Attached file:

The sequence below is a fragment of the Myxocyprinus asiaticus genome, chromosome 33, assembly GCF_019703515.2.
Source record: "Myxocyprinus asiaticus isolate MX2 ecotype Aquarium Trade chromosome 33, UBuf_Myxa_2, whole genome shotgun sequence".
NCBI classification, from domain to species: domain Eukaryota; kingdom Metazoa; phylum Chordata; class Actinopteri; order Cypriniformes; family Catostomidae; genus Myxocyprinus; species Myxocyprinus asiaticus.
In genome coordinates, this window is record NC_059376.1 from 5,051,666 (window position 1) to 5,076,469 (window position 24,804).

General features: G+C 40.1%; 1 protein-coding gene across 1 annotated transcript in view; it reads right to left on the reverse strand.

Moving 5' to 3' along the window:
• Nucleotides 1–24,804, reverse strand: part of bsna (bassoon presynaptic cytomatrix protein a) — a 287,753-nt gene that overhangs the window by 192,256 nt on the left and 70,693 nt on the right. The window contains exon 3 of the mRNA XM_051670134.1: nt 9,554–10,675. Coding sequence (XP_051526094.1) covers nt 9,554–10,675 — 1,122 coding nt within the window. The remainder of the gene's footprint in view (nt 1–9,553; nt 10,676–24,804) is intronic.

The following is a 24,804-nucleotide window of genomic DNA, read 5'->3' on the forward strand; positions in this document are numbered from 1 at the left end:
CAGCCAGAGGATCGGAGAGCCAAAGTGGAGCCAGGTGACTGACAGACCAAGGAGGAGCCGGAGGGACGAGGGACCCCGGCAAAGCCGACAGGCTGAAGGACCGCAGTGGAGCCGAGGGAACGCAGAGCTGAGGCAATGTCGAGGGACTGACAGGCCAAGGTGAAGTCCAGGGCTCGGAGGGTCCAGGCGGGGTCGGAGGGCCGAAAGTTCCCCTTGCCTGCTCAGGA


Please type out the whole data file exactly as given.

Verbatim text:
The sequence below is a fragment of the Myxocyprinus asiaticus genome, chromosome 33, assembly GCF_019703515.2.
Source record: "Myxocyprinus asiaticus isolate MX2 ecotype Aquarium Trade chromosome 33, UBuf_Myxa_2, whole genome shotgun sequence".
NCBI classification, from domain to species: domain Eukaryota; kingdom Metazoa; phylum Chordata; class Actinopteri; order Cypriniformes; family Catostomidae; genus Myxocyprinus; species Myxocyprinus asiaticus.
In genome coordinates, this window is record NC_059376.1 from 5,051,666 (window position 1) to 5,076,469 (window position 24,804).

General features: G+C 40.1%; 1 protein-coding gene across 1 annotated transcript in view; it reads right to left on the reverse strand.

Moving 5' to 3' along the window:
• Nucleotides 1–24,804, reverse strand: part of bsna (bassoon presynaptic cytomatrix protein a) — a 287,753-nt gene that overhangs the window by 192,256 nt on the left and 70,693 nt on the right. The window contains exon 3 of the mRNA XM_051670134.1: nt 9,554–10,675. Coding sequence (XP_051526094.1) covers nt 9,554–10,675 — 1,122 coding nt within the window. The remainder of the gene's footprint in view (nt 1–9,553; nt 10,676–24,804) is intronic.

The following is a 24,804-nucleotide window of genomic DNA, read 5'->3' on the forward strand; positions in this document are numbered from 1 at the left end:
CAGCCAGAGGATCGGAGAGCCAAAGTGGAGCCAGGTGACTGACAGACCAAGGAGGAGCCGGAGGGACGAGGGACCCCGGCAAAGCCGACAGGCTGAAGGACCGCAGTGGAGCCGAGGGAACGCAGAGCTGAGGCAATGTCGAGGGACTGACAGGCCAAGGTGAAGTCCAGGGCTCGGAGGGTCCAGGCGGGGTCGGAGGGCCGAAAGTTCCCCTTGCCTGCTCAGGA